Disruptive Technologies Shake Up Supply Chains
When efficiency is the primary focus in integrated supply chain management, every little bit that helps to tighten both front- and back-end processes helps. Increasingly, companies in a variety of verticals are achieving such efficiencies by leaning on disruptive technologies.
These envelope-pushing solutions could take the form of artificial intelligence used in automation software, robotics, and autonomous driving among others, according to a study in the Moving Forward research series from Panasonic Corporation of North America.
Companies are leveraging disruptive technologies to craft a data-driven supply chain process that delivers a more seamless experience to the end customer, says Faisal Pandit, senior vice president and chief digital officer, Panasonic System Solutions Company of America. Pandit, who is also the research author, points to an example of a quick-service restaurant (QSR) that could benefit from disruptive technologies.
QSRs must deliver a stellar experience while satisfying picky customers with increasingly demanding food options, while running operations on tight budgets and high staff turnover rates. The good news: Using artificial intelligence, QSRs can analyze data collected from a variety of channels, including mobile and kiosk ordering and drive-throughs, to deliver personalized experiences.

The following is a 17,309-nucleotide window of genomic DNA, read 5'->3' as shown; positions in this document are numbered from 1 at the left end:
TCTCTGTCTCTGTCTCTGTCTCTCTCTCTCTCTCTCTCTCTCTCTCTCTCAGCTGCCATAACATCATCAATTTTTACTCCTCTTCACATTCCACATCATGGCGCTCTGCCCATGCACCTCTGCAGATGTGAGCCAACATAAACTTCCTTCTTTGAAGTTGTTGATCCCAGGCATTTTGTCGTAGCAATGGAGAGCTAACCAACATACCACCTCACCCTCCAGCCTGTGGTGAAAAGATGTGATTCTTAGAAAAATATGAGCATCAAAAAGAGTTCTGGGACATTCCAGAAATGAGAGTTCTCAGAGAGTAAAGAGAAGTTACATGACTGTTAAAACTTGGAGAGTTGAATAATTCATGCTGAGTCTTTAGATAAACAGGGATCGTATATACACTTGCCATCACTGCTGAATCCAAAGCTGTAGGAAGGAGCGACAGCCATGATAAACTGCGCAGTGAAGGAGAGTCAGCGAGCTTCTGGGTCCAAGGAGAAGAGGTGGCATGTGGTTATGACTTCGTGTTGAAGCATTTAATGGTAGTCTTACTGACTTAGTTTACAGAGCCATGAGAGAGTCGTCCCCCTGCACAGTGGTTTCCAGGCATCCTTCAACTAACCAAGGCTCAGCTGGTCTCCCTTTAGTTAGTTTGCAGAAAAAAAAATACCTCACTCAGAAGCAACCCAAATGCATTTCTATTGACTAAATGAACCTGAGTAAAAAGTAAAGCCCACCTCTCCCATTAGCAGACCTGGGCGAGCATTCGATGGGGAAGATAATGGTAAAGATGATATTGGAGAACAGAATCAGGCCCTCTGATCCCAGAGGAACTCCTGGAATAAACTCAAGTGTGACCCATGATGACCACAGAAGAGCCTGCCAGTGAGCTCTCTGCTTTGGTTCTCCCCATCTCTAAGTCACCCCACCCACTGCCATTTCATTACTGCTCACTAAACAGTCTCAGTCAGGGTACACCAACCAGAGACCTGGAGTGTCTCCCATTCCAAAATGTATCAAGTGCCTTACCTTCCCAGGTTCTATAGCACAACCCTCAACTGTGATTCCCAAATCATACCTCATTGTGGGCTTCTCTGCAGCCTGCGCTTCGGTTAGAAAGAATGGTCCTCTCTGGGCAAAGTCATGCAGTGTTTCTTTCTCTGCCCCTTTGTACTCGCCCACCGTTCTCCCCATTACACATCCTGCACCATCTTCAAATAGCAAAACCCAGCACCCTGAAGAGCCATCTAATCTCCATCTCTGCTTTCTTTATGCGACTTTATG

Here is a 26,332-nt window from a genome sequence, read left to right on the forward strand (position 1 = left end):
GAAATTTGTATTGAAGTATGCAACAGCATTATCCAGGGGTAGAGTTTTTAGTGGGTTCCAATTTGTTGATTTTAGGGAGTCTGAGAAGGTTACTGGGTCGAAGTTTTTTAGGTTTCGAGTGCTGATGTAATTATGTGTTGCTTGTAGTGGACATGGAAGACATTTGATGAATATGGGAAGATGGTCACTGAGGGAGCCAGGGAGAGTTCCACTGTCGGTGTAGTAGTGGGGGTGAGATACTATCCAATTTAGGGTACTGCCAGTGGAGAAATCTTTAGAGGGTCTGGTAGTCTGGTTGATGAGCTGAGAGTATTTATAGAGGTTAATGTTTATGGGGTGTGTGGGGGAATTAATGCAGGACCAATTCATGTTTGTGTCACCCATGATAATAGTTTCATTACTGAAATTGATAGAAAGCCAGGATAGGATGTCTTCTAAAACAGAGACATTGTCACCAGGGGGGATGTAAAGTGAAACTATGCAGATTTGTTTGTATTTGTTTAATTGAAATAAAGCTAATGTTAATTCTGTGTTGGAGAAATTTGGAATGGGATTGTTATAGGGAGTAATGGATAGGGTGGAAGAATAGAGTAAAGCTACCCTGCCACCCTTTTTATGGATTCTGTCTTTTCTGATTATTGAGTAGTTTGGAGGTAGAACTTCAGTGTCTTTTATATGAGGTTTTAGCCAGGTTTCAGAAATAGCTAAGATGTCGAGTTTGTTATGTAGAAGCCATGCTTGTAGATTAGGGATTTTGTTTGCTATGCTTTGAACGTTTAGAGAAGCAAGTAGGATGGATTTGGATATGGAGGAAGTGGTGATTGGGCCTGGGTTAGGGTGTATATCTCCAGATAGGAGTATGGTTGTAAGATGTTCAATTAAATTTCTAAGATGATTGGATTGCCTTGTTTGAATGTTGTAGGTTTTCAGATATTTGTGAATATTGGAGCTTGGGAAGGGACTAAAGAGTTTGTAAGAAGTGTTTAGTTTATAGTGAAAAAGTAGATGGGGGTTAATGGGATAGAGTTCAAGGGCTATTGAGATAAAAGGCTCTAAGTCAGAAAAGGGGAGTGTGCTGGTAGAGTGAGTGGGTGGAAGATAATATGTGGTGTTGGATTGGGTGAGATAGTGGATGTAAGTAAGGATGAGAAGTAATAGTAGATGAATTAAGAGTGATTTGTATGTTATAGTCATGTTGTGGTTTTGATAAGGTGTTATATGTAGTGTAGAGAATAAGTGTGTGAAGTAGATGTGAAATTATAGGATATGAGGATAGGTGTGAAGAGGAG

Four out of five companies in the Panasonic survey cite automation software as a disruptive technology they are excited about. They can use this technology to address supply chain pain points such as manual data entry that is prone to human error, a lack of streamlined communication between owners of various parts of an order's lifecycle, and goods delivered late or to the wrong location.
Adoption of disruptive technologies will increasingly become the price of doing business, although regulations compliance and security concerns are potential stumbling blocks, notes the research. Nearly four in five senior industry decision makers surveyed say competitors will pull ahead if they do not invest in these technologies.
However, Pandit cautions against blind adoption. "Companies need to clearly outline the pain points they're trying to solve with these technologies, and make sure to have a phased rollout so they're not biting off more than they can chew," he says.